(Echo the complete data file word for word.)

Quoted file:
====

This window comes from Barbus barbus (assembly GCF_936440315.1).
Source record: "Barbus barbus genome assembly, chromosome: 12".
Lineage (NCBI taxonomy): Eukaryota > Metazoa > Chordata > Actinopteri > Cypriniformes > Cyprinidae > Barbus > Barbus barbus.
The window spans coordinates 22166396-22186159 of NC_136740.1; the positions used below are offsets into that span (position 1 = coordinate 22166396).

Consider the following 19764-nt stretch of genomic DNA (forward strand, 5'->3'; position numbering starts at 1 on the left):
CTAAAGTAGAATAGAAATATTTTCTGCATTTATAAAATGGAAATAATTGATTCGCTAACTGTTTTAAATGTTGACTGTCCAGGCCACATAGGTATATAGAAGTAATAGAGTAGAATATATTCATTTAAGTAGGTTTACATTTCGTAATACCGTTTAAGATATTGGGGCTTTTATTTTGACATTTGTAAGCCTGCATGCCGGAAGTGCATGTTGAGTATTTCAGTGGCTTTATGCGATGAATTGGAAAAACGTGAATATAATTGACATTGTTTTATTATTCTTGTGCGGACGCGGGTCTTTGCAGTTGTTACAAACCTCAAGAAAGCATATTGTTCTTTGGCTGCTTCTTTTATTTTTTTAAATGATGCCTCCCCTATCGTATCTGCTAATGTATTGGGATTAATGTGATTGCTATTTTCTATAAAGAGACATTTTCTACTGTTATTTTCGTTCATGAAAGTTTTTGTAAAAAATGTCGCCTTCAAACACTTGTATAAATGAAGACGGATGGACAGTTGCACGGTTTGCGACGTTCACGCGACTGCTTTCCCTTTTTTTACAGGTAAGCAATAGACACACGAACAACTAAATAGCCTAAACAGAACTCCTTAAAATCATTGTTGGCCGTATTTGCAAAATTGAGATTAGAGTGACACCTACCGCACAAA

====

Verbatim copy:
This window comes from Barbus barbus (assembly GCF_936440315.1).
Source record: "Barbus barbus genome assembly, chromosome: 12".
Lineage (NCBI taxonomy): Eukaryota > Metazoa > Chordata > Actinopteri > Cypriniformes > Cyprinidae > Barbus > Barbus barbus.
The window spans coordinates 22166396-22186159 of NC_136740.1; the positions used below are offsets into that span (position 1 = coordinate 22166396).

Consider the following 19764-nt stretch of genomic DNA (forward strand, 5'->3'; position numbering starts at 1 on the left):
CTAAAGTAGAATAGAAATATTTTCTGCATTTATAAAATGGAAATAATTGATTCGCTAACTGTTTTAAATGTTGACTGTCCAGGCCACATAGGTATATAGAAGTAATAGAGTAGAATATATTCATTTAAGTAGGTTTACATTTCGTAATACCGTTTAAGATATTGGGGCTTTTATTTTGACATTTGTAAGCCTGCATGCCGGAAGTGCATGTTGAGTATTTCAGTGGCTTTATGCGATGAATTGGAAAAACGTGAATATAATTGACATTGTTTTATTATTCTTGTGCGGACGCGGGTCTTTGCAGTTGTTACAAACCTCAAGAAAGCATATTGTTCTTTGGCTGCTTCTTTTATTTTTTTAAATGATGCCTCCCCTATCGTATCTGCTAATGTATTGGGATTAATGTGATTGCTATTTTCTATAAAGAGACATTTTCTACTGTTATTTTCGTTCATGAAAGTTTTTGTAAAAAATGTCGCCTTCAAACACTTGTATAAATGAAGACGGATGGACAGTTGCACGGTTTGCGACGTTCACGCGACTGCTTTCCCTTTTTTTACAGGTAAGCAATAGACACACGAACAACTAAATAGCCTAAACAGAACTCCTTAAAATCATTGTTGGCCGTATTTGCAAAATTGAGATTAGAGTGACACCTACCGCACAAA